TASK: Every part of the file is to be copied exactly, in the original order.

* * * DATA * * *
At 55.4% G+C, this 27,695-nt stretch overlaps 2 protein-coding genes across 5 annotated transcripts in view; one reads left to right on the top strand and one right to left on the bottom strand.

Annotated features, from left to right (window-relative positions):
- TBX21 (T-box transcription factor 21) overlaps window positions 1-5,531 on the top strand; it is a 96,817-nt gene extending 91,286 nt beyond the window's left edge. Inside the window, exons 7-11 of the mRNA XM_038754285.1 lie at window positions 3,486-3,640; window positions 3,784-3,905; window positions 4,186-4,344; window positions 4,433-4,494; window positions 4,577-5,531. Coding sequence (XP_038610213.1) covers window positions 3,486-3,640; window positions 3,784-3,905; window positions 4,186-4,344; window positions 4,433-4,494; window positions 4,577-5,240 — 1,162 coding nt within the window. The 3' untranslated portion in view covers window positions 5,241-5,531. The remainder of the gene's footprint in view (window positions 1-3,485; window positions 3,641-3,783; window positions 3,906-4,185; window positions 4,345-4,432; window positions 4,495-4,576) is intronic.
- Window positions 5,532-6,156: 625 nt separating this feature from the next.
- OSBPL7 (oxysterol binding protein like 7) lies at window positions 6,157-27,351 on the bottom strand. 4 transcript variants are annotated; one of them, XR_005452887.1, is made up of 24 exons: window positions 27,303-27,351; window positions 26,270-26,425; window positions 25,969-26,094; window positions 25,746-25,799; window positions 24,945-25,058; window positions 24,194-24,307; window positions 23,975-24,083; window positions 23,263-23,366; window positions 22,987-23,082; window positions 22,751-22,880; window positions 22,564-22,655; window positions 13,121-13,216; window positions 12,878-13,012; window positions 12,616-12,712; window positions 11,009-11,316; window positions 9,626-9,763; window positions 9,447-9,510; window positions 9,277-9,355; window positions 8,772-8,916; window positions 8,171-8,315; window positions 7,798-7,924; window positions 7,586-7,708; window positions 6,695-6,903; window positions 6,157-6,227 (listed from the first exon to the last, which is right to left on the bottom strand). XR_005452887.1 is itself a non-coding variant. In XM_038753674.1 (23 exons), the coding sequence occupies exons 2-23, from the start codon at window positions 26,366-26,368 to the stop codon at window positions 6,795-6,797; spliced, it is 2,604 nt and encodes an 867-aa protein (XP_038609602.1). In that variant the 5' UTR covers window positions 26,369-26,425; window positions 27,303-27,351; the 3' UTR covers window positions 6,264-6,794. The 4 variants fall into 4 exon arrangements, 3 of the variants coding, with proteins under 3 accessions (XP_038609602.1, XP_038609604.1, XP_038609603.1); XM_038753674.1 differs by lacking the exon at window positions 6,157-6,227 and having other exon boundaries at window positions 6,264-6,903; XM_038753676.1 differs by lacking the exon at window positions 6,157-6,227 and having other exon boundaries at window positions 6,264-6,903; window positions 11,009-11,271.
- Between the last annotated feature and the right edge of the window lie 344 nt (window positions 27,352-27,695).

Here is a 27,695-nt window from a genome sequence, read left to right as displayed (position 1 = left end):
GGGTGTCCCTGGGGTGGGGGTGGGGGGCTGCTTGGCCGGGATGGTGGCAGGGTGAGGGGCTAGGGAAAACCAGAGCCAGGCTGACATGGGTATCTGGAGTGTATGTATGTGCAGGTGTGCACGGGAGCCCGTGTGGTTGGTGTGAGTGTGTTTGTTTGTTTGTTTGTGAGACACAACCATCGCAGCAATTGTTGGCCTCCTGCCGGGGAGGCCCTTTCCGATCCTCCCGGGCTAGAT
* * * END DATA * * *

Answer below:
At 55.4% G+C, this 27,695-nt stretch overlaps 2 protein-coding genes across 5 annotated transcripts in view; one reads left to right on the top strand and one right to left on the bottom strand.

Annotated features, from left to right (window-relative positions):
- TBX21 (T-box transcription factor 21) overlaps window positions 1-5,531 on the top strand; it is a 96,817-nt gene extending 91,286 nt beyond the window's left edge. Inside the window, exons 7-11 of the mRNA XM_038754285.1 lie at window positions 3,486-3,640; window positions 3,784-3,905; window positions 4,186-4,344; window positions 4,433-4,494; window positions 4,577-5,531. Coding sequence (XP_038610213.1) covers window positions 3,486-3,640; window positions 3,784-3,905; window positions 4,186-4,344; window positions 4,433-4,494; window positions 4,577-5,240 — 1,162 coding nt within the window. The 3' untranslated portion in view covers window positions 5,241-5,531. The remainder of the gene's footprint in view (window positions 1-3,485; window positions 3,641-3,783; window positions 3,906-4,185; window positions 4,345-4,432; window positions 4,495-4,576) is intronic.
- Window positions 5,532-6,156: 625 nt separating this feature from the next.
- OSBPL7 (oxysterol binding protein like 7) lies at window positions 6,157-27,351 on the bottom strand. 4 transcript variants are annotated; one of them, XR_005452887.1, is made up of 24 exons: window positions 27,303-27,351; window positions 26,270-26,425; window positions 25,969-26,094; window positions 25,746-25,799; window positions 24,945-25,058; window positions 24,194-24,307; window positions 23,975-24,083; window positions 23,263-23,366; window positions 22,987-23,082; window positions 22,751-22,880; window positions 22,564-22,655; window positions 13,121-13,216; window positions 12,878-13,012; window positions 12,616-12,712; window positions 11,009-11,316; window positions 9,626-9,763; window positions 9,447-9,510; window positions 9,277-9,355; window positions 8,772-8,916; window positions 8,171-8,315; window positions 7,798-7,924; window positions 7,586-7,708; window positions 6,695-6,903; window positions 6,157-6,227 (listed from the first exon to the last, which is right to left on the bottom strand). XR_005452887.1 is itself a non-coding variant. In XM_038753674.1 (23 exons), the coding sequence occupies exons 2-23, from the start codon at window positions 26,366-26,368 to the stop codon at window positions 6,795-6,797; spliced, it is 2,604 nt and encodes an 867-aa protein (XP_038609602.1). In that variant the 5' UTR covers window positions 26,369-26,425; window positions 27,303-27,351; the 3' UTR covers window positions 6,264-6,794. The 4 variants fall into 4 exon arrangements, 3 of the variants coding, with proteins under 3 accessions (XP_038609602.1, XP_038609604.1, XP_038609603.1); XM_038753674.1 differs by lacking the exon at window positions 6,157-6,227 and having other exon boundaries at window positions 6,264-6,903; XM_038753676.1 differs by lacking the exon at window positions 6,157-6,227 and having other exon boundaries at window positions 6,264-6,903; window positions 11,009-11,271.
- Between the last annotated feature and the right edge of the window lie 344 nt (window positions 27,352-27,695).

Here is a 27,695-nt window from a genome sequence, read left to right as displayed (position 1 = left end):
GGGTGTCCCTGGGGTGGGGGTGGGGGGCTGCTTGGCCGGGATGGTGGCAGGGTGAGGGGCTAGGGAAAACCAGAGCCAGGCTGACATGGGTATCTGGAGTGTATGTATGTGCAGGTGTGCACGGGAGCCCGTGTGGTTGGTGTGAGTGTGTTTGTTTGTTTGTTTGTGAGACACAACCATCGCAGCAATTGTTGGCCTCCTGCCGGGGAGGCCCTTTCCGATCCTCCCGGGCTAGAT